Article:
Vacation Day 3

For today’s entertainment, I stopped by the Tate House, which is in the Stroudwater neighborhood here in Portland. Oddly enough, it’s the only one of the open historic houses in Portland that I have not been dragged to sometime during my school career.

The house was built in the 18th century for George Tate, who was the senior mast agent for the Royal navy, which meant he was well to do, and the house has been dressed with period furniture (some authentic, some reproduction), to reflect this. I noticed that they have garden tours on Wednesday, so that was why I went. The house backs down to the Stroudwater River, and there are terraced rows – six currently, of which four are original – that are set up as a period herb garden. It’s smallish now, but they have interesting plans for the place.

I ended up with a personal tour of the grounds and the house, being the only one there at 10:30 in the morning, which was the pretty cool. I’d definitely recommend the stop to any Colonial history buffs.

On an interesting side note, I did find out something interesting about the flock of geese that live along the Stroudwater. I drive by here every week day on my way to work, and Spring, Summer and Fall, there is a flock of domesticated geese that hang around along the river. I’d always assumed they belonged to someone in the neighborhood who sent them somewhere warm in the winter. Turns out, no one owns these geese, and no one knows where they disappear off to every winter. They must be incredibly hardy buggers. I’m just astounded that they take care of themselves.


Terrier – Tamora Pierce

Read for the YA Challenge 2008.

I love Tamora Pierce. I discovered her when I was actually a member of the YA demographic, and have continued to enjoy her work ever since then. Her latest series goes back in time in Tortall, the setting for her original series (about the knight Alanna) to tell the story of Beka Cooper, the ancestor of George Cooper.

The story is told in journal form, and details Beka’s first year in the Dogs, the guardians of the capital city of Corus. It’s different than the prior Tortall books, because it’s set in the Lower City, where the nobility only comes for brief periods of time. It’s a great, fresh look at this world, and I admire the author greatly for being able to do that. I’ve experienced too many of my favorite worlds going completely downhill from over use, but I don’t see any danger of that happening in this re-imagining. It was incredibly smart to take the story to a different time and set it among different people.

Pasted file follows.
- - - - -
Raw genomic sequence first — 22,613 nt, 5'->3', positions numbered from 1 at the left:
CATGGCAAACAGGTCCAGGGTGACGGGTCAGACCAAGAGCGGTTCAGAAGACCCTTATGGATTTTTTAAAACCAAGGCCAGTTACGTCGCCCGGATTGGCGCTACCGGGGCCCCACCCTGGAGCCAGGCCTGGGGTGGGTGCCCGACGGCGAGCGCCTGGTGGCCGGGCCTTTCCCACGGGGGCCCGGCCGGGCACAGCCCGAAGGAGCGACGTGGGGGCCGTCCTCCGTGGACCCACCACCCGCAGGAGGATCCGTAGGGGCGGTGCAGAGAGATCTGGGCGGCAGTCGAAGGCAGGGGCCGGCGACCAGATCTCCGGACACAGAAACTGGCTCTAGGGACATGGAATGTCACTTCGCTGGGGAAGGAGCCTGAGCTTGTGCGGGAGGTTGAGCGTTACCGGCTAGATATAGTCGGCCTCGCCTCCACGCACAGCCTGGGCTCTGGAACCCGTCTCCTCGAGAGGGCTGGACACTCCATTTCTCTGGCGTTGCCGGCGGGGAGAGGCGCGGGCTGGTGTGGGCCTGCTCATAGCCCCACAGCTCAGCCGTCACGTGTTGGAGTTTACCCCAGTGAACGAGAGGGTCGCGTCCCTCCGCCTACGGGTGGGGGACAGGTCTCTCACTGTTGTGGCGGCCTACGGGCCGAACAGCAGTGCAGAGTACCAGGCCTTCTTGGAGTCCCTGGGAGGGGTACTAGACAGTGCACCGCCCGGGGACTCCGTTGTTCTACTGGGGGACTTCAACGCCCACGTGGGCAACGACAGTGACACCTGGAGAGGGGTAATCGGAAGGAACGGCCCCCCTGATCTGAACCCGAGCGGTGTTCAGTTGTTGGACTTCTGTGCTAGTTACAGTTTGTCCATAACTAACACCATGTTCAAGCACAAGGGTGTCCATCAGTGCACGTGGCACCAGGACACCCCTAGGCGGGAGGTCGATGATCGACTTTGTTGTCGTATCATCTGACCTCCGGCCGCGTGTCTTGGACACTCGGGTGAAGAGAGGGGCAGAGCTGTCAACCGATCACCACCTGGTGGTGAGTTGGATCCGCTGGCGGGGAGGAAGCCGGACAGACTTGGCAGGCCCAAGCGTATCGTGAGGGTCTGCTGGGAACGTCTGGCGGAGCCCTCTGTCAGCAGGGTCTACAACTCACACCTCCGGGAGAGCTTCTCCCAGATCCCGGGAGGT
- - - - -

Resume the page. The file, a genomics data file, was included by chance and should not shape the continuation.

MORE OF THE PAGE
Beka is a great character. She’s painfully shy, but already growing, and I’m looking forward to the rest of this series, although the next book isn’t out until next year, even though the back of my copy of Terrier says it will be out in 2008. I saw that and was hoping it was already out. Oh well. That will give me time to check out the Protector of the Small series, which is the only Tamora Pierce series I have not yet managed to read.


So here’s a little something I whipped up for the birthday BBQ we had for the BF and my younger brother last night. It’s a watermelon, fresh mozzarella and basil salad with reduced balsamic vinegar as the dressing, and it’s GOOD. The mozzarella soaks up the flavor of the watermelon, and with the balsamic on top, well, let’s just say I had to make a very conscious decision to save room for birthday cake. It’s help up well as leftovers (the dressing was most definitely kept separate for storage).

On a side note, if you want to freak out your neighbors, try reducing vinegar, and wait for the wild stories of them running around their apartment, trying to figure out what they did to cause that smell 🙂

Vacation Day 2